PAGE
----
BP will pay an estimated $7.8 billion to settle a lawsuit over the massive 2010 Gulf of Mexico oil spill with attorneys representing thousands of individual plaintiffs and businesses on the eve of a major trial in a New Orleans federal court, the company said Friday night.

BP said it expects to pay the settlement from the money remaining in a $20 billion escrow account, or trust fund, it set up during the spill to resolve individual and business claims without going to court.

The settlement amount includes $2.3 billion to help resolve economic loss claims related to the gulf seafood industry, the company said. The rest of the money paid out by BP will be determined by two separate sets of formulas and matrices, one for economic claims and one for medical claims. The process will be court supervised. BP also agreed to provide medical consultations for the next 21 years to people with health-related claims and to pay $105 million to improve health care in gulf communities.

Lawyers for the plaintiffs said that BP had agreed to pay all legitimate claims, and that the figure BP gave was an estimate only. “The settlement is to be fully funded by BP, with no cap on the amount BP will pay,” the Plaintiffs Steering Committee said in a statement.

The deal is subject to approval by New Orleans District Court Judge Carl Barbier, who issued a statement Friday night that the trial will be postponed again as other parties reassess their strategies in the case.

The London-based oil giant said the settlement, reached with the Plaintiffs Steering Committee in the multi-district litigation, would “resolve the substantial majority of legitimate economic loss and medical claims” stemming from the accident.

Stephen J. Herman and James P. Roy, the leading plaintiffs’ negotiators, said in a statement that the settlement provides compensation in “a transparent and expeditious manner under rigorous judicial oversight.  It does the greatest amount of good for the greatest number of people.”

Mike Papantino, one of the attorneys representing plaintiffs but not a member of the steering committee, said he was happy with the settlement. “I think everybody should be,” he said Friday night. “No question.”

BP will probably shift its focus to talks with the Justice Department over spill-related civil fines under the Clean Water Act and Oil Pollution Act of 1990, but Justice officials have said the government will not decide whether to file criminal charges for at least a couple of months.

The spill, which poured as much as 4.9 million barrels of oil into the gulf, was triggered by a blowout at BP’s Macondo well on April 20, 2010, killing 11 and sinking the Deepwater Horizon oil rig.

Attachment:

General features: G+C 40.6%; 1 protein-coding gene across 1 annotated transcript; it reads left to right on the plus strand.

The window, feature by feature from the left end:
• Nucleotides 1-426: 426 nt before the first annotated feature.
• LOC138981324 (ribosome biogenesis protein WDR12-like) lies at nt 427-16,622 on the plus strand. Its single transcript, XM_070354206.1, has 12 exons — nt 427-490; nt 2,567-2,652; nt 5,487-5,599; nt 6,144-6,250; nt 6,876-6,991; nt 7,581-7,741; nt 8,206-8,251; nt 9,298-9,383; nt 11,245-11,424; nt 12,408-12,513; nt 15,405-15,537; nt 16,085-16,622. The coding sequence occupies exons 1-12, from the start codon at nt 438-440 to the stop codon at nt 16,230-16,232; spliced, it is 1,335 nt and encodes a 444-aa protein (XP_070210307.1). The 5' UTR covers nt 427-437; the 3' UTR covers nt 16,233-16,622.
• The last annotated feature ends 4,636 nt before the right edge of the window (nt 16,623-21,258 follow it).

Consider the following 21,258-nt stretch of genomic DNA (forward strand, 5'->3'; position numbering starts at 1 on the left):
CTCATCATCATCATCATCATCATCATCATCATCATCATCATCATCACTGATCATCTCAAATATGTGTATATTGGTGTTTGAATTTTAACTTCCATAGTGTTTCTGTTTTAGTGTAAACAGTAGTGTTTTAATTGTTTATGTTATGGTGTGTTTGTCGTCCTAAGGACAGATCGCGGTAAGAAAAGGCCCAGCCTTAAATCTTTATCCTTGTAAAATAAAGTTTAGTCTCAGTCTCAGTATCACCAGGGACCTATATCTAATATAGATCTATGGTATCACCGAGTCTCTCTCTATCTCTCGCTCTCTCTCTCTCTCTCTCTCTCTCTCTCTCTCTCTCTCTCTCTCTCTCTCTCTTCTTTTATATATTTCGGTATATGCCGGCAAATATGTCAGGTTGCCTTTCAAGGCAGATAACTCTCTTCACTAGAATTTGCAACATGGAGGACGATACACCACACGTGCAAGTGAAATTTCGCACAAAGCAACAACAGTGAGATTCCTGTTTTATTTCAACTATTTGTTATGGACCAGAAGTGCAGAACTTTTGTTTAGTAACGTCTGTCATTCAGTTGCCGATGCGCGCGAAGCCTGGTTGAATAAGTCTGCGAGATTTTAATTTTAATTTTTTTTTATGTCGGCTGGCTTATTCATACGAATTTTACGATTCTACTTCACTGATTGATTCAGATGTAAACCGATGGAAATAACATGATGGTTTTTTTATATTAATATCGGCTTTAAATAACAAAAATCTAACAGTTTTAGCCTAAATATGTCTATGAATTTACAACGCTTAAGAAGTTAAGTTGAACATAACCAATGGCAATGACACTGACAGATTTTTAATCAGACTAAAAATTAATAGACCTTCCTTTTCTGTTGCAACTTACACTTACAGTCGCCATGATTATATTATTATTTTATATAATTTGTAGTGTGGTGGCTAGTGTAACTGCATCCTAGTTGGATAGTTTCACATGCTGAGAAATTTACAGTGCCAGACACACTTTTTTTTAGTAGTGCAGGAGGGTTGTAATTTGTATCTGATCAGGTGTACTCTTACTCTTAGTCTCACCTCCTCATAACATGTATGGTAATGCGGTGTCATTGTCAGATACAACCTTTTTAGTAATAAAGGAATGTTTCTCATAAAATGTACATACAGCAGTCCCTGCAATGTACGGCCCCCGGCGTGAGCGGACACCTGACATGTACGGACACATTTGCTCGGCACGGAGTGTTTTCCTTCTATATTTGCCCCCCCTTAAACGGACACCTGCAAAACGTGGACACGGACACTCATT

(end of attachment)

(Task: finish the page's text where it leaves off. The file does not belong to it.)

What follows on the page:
BP has been eager to settle claims quickly, in part to move beyond the incident and in part to avoid a potentially embarrassing trial that would rehash events or uncover potentially damaging information about the blowout’s causes. The company says it has already paid more than $8.1 billion to individuals, businesses and government entities. In addition, it has spent about $14 billion cleaning up the spill.

“From the beginning, BP stepped up to meet our obligations to the communities in the Gulf Coast region, and we’ve worked hard to deliver on that commitment for nearly two years,” BP chief executive Bob Dudley said in a statement. “The proposed settlement represents significant progress toward resolving issues from the Deepwater Horizon accident and contributing further to economic and environmental restoration efforts along the Gulf Coast.”

BP said the proposed settlement would not result in any increase in the $37.2 billion in charges it has already taken against earnings it for costs related to the spill.

The company also said it would dissolve the Gulf Coast Claims Facility that has provided payments for economic losses. Overseen by lawyer Kenneth Feinberg, the facility drew money from the escrow fund to pay $6.1 billion in claims to about 200,000 individuals and businesses.

A trial could still take place over civil charges. The settlement does not cover claims by Gulf Coast state governments or against some other oil service firms, such as Transocean, owner and operator of the Deepwater Horizon, or Halliburton, which provided cement that failed to effectively plug the well. BP said it would transfer to the Plaintiffs Steering Committee the right to pursue claims against Transocean and Halliburton.

“Delays or deals made by other players do not change the facts of this case, and we are fully prepared to argue the merits of our case based on those facts,” said a spokesman for Transocean, which insists BP was responsible for the events leading to the accident.

The trial in New Orleans has been widely anticipated. More than 300 lawyers are involved, and about 72 million pages of depositions and other papers have been filed with the court.

BP has argued that responsibility for the accident should be shared by Transocean and Halliburton, the company that provided cement to seal the well. Earlier, BP reached settlements with its partners in the well, Anadarko Petroleum and a unit of Mitsui.